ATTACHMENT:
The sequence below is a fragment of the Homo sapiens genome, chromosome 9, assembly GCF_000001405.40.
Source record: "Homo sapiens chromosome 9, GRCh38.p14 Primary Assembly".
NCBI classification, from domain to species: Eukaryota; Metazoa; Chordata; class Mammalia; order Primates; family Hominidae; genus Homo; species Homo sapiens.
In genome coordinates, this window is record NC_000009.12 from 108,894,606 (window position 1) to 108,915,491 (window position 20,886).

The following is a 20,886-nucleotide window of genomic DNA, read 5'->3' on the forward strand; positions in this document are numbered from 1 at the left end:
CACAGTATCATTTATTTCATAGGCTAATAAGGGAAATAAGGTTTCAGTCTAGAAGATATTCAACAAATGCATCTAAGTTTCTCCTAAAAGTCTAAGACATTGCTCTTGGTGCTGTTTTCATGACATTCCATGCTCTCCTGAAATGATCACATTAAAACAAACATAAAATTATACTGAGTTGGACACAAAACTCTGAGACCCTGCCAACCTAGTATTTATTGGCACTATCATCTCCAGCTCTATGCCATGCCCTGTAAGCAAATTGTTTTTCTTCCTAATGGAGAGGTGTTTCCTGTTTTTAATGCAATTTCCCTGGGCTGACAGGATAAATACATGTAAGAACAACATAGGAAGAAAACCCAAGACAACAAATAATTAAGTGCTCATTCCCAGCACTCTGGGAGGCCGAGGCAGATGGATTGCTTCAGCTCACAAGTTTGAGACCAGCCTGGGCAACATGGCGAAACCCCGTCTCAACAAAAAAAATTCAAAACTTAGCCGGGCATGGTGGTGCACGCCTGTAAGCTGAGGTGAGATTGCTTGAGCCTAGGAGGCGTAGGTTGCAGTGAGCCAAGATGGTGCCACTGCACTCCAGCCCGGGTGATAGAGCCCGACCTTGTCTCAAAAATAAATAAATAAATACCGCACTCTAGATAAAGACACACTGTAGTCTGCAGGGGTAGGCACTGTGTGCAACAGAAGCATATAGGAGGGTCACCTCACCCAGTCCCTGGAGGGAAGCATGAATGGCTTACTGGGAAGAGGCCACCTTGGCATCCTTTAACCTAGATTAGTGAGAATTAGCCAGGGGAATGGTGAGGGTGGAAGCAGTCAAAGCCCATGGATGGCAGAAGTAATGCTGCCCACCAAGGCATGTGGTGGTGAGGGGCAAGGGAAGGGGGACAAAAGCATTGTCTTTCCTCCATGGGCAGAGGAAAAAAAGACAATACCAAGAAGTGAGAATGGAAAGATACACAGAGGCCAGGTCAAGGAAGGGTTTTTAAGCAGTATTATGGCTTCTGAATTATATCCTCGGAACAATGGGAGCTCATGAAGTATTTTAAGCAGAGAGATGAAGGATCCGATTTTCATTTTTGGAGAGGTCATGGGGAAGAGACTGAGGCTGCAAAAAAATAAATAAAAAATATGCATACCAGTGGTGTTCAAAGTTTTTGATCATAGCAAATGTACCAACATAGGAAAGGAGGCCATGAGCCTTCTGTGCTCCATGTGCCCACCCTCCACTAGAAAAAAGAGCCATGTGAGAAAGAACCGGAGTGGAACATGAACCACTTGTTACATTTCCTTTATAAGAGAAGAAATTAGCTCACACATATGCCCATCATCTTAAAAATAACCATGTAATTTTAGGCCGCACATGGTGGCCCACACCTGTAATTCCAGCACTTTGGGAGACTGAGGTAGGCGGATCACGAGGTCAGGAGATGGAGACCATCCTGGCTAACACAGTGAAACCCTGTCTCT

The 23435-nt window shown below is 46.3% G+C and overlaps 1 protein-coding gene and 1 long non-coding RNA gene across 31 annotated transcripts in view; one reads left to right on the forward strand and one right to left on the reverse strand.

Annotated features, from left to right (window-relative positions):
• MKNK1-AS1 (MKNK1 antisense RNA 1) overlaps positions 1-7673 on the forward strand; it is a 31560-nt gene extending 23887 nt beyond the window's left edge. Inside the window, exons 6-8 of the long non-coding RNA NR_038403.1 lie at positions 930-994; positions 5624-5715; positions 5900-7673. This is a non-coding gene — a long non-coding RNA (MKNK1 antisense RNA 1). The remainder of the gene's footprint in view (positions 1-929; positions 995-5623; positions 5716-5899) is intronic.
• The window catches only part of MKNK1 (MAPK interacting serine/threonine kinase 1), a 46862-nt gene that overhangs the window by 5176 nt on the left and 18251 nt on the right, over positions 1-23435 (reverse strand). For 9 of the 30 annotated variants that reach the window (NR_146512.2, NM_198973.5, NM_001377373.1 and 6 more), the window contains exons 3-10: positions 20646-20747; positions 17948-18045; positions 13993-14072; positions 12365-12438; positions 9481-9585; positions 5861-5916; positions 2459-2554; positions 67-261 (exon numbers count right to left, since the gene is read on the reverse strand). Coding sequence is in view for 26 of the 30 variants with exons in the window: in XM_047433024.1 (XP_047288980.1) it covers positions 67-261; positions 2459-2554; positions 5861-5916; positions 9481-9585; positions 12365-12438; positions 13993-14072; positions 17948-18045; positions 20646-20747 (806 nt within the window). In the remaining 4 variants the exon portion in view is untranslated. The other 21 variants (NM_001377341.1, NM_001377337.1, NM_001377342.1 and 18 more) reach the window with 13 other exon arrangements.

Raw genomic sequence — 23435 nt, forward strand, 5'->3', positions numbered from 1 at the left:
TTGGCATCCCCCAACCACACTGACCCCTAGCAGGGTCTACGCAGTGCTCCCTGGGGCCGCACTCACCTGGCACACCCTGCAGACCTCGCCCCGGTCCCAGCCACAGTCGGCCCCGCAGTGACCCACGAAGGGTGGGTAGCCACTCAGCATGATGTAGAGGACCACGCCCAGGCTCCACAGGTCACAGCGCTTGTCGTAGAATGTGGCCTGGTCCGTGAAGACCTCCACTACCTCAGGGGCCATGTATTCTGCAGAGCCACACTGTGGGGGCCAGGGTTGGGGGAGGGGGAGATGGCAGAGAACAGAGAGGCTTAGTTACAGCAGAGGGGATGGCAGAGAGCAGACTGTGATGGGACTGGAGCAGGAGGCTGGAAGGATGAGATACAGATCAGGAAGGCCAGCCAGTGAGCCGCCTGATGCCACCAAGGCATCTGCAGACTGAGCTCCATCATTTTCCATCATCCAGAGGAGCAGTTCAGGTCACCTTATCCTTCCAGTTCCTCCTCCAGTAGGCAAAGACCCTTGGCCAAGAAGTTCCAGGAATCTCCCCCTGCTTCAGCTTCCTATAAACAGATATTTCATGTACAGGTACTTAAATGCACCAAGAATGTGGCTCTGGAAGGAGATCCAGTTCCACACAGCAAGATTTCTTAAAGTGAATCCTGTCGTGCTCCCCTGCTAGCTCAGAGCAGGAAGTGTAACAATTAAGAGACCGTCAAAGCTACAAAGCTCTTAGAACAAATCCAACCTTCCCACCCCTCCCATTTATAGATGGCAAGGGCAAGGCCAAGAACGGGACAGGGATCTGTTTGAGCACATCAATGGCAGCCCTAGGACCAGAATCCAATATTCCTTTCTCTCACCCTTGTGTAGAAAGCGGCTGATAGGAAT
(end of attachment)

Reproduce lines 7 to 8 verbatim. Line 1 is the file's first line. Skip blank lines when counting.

The 23435-nt window shown below is 46.3% G+C and overlaps 1 protein-coding gene and 1 long non-coding RNA gene across 31 annotated transcripts in view; one reads left to right on the forward strand and one right to left on the reverse strand.

Annotated features, from left to right (window-relative positions):